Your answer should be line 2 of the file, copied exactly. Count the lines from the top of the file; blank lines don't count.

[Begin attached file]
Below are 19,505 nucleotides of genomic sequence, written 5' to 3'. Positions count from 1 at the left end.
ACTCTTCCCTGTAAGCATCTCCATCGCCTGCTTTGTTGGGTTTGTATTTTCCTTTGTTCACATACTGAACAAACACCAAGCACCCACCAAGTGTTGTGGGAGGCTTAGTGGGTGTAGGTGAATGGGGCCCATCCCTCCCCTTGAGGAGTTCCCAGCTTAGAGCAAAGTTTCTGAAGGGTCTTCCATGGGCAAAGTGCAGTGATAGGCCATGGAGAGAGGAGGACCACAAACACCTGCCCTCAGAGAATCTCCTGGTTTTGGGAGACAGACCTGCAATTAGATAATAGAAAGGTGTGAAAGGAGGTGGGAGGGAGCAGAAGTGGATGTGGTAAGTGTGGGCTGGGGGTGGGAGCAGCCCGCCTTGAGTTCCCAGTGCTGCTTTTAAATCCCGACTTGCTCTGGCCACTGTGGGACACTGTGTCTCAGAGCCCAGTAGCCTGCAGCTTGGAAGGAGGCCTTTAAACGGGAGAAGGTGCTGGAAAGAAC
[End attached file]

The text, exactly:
ACTCTTCCCTGTAAGCATCTCCATCGCCTGCTTTGTTGGGTTTGTATTTTCCTTTGTTCACATACTGAACAAACACCAAGCACCCACCAAGTGTTGTGGGAGGCTTAGTGGGTGTAGGTGAATGGGGCCCATCCCTCCCCTTGAGGAGTTCCCAGCTTAGAGCAAAGTTTCTGAAGGGTCTTCCATGGGCAAAGTGCAGTGATAGGCCATGGAGAGAGGAGGACCACAAACACCTGCCCTCAGAGAATCTCCTGGTTTTGGGAGACAGACCTGCAATTAGATAATAGAAAGGTGTGAAAGGAGGTGGGAGGGAGCAGAAGTGGATGTGGTAAGTGTGGGCTGGGGGTGGGAGCAGCCCGCCTTGAGTTCCCAGTGCTGCTTTTAAATCCCGACTTGCTCTGGCCACTGTGGGACACTGTGTCTCAGAGCCCAGTAGCCTGCAGCTTGGAAGGAGGCCTTTAAACGGGAGAAGGTGCTGGAAAGAAC